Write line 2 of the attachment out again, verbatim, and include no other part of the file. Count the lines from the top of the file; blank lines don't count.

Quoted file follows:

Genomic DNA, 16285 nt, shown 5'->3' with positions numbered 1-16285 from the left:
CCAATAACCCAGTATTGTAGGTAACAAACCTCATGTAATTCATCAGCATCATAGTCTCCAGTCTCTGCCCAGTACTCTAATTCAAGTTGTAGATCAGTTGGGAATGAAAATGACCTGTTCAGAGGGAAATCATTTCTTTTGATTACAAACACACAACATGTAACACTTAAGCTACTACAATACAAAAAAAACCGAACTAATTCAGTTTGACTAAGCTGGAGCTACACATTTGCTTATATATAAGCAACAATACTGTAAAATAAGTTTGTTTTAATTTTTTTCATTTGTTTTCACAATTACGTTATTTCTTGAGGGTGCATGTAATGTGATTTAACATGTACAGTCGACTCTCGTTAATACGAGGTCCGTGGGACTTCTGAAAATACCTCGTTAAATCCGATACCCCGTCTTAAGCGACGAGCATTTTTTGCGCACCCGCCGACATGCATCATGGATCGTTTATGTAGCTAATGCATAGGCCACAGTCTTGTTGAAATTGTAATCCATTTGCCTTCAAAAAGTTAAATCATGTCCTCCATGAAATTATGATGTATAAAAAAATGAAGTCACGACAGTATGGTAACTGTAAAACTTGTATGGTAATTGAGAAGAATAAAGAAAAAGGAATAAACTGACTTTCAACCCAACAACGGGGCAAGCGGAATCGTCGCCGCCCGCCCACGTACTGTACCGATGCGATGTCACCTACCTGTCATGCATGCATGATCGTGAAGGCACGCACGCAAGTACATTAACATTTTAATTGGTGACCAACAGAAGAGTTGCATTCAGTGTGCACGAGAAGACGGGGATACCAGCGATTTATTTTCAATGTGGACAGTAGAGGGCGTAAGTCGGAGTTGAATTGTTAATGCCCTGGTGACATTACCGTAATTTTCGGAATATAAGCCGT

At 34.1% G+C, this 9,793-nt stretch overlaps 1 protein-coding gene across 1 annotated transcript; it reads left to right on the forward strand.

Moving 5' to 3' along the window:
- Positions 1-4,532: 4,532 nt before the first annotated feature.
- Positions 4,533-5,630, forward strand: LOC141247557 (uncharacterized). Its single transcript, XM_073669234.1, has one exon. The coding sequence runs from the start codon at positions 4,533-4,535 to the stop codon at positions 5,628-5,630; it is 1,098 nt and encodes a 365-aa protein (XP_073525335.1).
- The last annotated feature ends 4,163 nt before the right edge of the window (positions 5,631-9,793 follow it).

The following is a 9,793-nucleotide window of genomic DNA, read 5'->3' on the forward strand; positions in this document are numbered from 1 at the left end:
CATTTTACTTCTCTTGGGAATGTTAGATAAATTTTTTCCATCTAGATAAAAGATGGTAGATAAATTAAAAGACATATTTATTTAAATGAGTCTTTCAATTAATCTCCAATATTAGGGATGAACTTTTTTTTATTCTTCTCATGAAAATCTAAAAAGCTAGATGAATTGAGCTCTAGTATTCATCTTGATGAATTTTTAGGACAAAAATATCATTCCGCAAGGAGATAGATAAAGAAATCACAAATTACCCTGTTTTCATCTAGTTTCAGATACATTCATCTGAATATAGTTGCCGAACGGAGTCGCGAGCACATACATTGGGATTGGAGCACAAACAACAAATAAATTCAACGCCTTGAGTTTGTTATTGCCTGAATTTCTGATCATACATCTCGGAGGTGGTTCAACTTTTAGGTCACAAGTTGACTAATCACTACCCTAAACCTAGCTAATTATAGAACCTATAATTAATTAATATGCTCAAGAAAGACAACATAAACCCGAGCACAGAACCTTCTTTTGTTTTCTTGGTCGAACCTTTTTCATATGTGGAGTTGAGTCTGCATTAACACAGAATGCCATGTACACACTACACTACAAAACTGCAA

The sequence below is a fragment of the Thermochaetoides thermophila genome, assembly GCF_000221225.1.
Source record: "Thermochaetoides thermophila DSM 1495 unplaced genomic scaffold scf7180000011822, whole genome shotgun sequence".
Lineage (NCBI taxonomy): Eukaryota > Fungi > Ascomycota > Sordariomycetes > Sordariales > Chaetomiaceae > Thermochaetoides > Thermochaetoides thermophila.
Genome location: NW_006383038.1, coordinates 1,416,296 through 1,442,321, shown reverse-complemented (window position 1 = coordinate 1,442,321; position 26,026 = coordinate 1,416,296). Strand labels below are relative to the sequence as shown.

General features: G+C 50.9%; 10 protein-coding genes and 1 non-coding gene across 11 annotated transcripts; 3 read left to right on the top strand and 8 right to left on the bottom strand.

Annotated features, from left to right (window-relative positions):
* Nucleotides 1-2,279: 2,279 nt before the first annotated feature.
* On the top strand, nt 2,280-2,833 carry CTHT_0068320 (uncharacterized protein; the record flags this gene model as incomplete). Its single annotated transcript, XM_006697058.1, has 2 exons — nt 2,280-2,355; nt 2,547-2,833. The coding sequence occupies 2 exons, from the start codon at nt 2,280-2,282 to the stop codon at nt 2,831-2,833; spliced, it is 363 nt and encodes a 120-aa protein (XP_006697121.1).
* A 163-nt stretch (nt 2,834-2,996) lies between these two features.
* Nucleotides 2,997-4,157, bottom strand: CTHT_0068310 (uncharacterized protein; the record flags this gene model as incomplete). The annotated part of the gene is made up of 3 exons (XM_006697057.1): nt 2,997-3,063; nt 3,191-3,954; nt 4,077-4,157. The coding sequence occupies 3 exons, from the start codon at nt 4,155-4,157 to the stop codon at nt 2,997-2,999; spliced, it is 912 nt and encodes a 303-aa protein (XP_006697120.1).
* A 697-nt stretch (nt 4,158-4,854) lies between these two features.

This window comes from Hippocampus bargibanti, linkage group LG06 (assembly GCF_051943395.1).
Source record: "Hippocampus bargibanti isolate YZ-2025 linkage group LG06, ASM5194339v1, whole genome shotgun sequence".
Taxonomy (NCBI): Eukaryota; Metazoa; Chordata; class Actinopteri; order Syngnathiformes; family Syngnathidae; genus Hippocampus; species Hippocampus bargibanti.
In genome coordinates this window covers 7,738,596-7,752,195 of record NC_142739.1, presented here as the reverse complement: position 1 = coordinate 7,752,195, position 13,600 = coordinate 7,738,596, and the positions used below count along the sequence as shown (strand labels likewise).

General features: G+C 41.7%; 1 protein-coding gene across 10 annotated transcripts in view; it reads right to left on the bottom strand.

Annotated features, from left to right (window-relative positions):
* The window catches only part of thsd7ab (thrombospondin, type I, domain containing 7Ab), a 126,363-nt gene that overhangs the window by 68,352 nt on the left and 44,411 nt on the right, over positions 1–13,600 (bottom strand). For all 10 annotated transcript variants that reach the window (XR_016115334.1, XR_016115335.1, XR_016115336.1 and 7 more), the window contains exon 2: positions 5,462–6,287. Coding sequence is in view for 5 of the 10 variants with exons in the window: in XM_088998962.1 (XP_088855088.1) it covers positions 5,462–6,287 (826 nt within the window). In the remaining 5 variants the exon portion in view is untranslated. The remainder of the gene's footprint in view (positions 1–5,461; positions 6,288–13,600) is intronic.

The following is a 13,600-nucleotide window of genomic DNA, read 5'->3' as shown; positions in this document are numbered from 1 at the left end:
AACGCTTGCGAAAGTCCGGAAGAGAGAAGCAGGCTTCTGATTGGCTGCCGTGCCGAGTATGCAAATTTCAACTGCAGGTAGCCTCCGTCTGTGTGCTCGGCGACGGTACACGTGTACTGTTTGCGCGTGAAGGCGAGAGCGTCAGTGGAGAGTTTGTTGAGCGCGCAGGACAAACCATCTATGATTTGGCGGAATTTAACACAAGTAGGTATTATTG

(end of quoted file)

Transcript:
CCAATAACCCAGTATTGTAGGTAACAAACCTCATGTAATTCATCAGCATCATAGTCTCCAGTCTCTGCCCAGTACTCTAATTCAAGTTGTAGATCAGTTGGGAATGAAAATGACCTGTTCAGAGGGAAATCATTTCTTTTGATTACAAACACACAACATGTAACACTTAAGCTACTACAATACAAAAAAAACCGAACTAATTCAGTTTGACTAAGCTGGAGCTACACATTTGCTTATATATAAGCAACAATACTGTAAAATAAGTTTGTTTTAATTTTTTTCATTTGTTTTCACAATTACGTTATTTCTTGAGGGTGCATGTAATGTGATTTAACATGTACAGTCGACTCTCGTTAATACGAGGTCCGTGGGACTTCTGAAAATACCTCGTTAAATCCGATACCCCGTCTTAAGCGACGAGCATTTTTTGCGCACCCGCCGACATGCATCATGGATCGTTTATGTAGCTAATGCATAGGCCACAGTCTTGTTGAAATTGTAATCCATTTGCCTTCAAAAAGTTAAATCATGTCCTCCATGAAATTATGATGTATAAAAAAATGAAGTCACGACAGTATGGTAACTGTAAAACTTGTATGGTAATTGAGAAGAATAAAGAAAAAGGAATAAACTGACTTTCAACCCAACAACGGGGCAAGCGGAATCGTCGCCGCCCGCCCACGTACTGTACCGATGCGATGTCACCTACCTGTCATGCATGCATGATCGTGAAGGCACGCACGCAAGTACATTAACATTTTAATTGGTGACCAACAGAAGAGTTGCATTCAGTGTGCACGAGAAGACGGGGATACCAGCGATTTATTTTCAATGTGGACAGTAGAGGGCGTAAGTCGGAGTTGAATTGTTAATGCCCTGGTGACATTACCGTAATTTTCGGAATATAAGCCGT